Objective: to explore the role of anxiety and other factors in predicting postnatal fatigue from birth to 6 months.
Design: a prospective longitudinal correlational survey design.
Setting: Canberra, Australian Capital Territory, Australia.
Participants: 504 well women, 233 primipara and 271 multipara, aged 20-40 years who gave birth during the study period.
Measurement: the Postpartum Fatigue Scale, the State-Trait Anxiety Inventory, the Edinburgh Postnatal Depression Scale, and the Support Behavior Inventory were used to measure the relationship between the predictive factors and the intensity of fatigue at the various time points.
Findings: an explanatory model of fatigue development was applied to all participants, and then to primiparas and multiparas, explaining 27-44% of the variance in fatigue from 1 to 24 weeks in the total sample (p>.001). State anxiety was a consistently strong predictor of fatigue intensity across time and group.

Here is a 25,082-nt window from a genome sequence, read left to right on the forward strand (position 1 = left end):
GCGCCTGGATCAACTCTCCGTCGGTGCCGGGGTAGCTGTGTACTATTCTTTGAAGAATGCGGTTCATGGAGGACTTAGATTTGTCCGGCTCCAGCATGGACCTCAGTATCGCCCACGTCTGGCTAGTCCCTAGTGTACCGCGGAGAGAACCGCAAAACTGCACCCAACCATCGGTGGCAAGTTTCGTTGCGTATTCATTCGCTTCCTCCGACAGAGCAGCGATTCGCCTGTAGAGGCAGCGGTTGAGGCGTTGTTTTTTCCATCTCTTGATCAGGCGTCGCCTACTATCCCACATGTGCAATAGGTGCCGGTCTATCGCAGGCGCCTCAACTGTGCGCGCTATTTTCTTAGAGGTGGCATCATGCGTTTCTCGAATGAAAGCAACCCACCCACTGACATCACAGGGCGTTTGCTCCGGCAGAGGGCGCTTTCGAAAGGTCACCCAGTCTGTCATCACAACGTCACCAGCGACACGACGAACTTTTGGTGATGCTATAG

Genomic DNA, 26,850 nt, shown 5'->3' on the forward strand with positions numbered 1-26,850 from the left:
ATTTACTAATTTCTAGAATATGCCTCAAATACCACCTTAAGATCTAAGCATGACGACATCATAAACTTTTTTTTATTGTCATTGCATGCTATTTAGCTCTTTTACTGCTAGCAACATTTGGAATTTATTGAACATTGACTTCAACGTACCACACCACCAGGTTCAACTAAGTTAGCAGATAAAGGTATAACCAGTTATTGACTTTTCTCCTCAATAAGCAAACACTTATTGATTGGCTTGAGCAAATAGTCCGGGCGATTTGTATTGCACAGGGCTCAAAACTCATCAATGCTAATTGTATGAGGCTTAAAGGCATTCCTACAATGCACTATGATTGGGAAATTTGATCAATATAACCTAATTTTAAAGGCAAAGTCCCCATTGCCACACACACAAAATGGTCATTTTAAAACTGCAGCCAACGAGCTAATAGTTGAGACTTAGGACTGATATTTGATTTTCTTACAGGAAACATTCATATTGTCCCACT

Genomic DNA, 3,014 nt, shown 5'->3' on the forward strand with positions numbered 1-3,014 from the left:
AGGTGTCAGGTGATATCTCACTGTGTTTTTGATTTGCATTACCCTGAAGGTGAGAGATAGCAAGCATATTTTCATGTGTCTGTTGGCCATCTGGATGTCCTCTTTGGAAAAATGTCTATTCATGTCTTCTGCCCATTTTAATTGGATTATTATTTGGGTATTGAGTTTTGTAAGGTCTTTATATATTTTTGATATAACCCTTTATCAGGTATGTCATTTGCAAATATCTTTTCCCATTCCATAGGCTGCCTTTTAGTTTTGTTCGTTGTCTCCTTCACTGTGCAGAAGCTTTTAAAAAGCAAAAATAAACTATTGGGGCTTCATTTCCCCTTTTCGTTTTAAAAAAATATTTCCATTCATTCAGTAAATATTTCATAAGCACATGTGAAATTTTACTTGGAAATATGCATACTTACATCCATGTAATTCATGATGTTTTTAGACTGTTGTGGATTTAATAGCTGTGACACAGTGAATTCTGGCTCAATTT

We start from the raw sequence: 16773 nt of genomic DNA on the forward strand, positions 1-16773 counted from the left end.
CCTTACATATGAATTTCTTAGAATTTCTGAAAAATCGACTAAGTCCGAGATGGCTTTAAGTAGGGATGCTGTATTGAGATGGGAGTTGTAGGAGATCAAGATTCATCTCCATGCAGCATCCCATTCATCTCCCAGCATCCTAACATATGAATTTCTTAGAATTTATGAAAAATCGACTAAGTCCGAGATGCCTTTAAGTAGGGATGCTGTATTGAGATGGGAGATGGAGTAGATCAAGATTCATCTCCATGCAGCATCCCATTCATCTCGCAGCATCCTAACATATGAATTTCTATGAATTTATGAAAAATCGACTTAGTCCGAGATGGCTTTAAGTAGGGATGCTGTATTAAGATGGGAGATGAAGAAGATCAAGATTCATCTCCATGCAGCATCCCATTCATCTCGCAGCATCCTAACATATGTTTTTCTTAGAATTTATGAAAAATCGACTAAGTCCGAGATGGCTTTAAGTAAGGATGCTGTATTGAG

Key conclusions and implications for practice: the contribution that state anxiety made to the development of fatigue in this group of low risk women highlights the importance of assessing symptoms of anxiety in all childbearing women. Focusing on depressive symptoms limits the extent to which anxiety symptoms, which occur in parallel with depressive symptoms, are addressed. Anxiety is a normal response to the changes in roles and responsibilities that occur following birth. However the belief that all new mothers worry excessively and that anxiety is not as harmful as depression may have influenced the way midwives and maternal child health nurses view postnatal anxiety. Assessment of anxiety, and use of interventions such as cognitive and behavioural strategies and self-care practices, can be used to assist women to reduce anxiety levels.
Copyright © 2012 Elsevier Ltd. All rights reserved.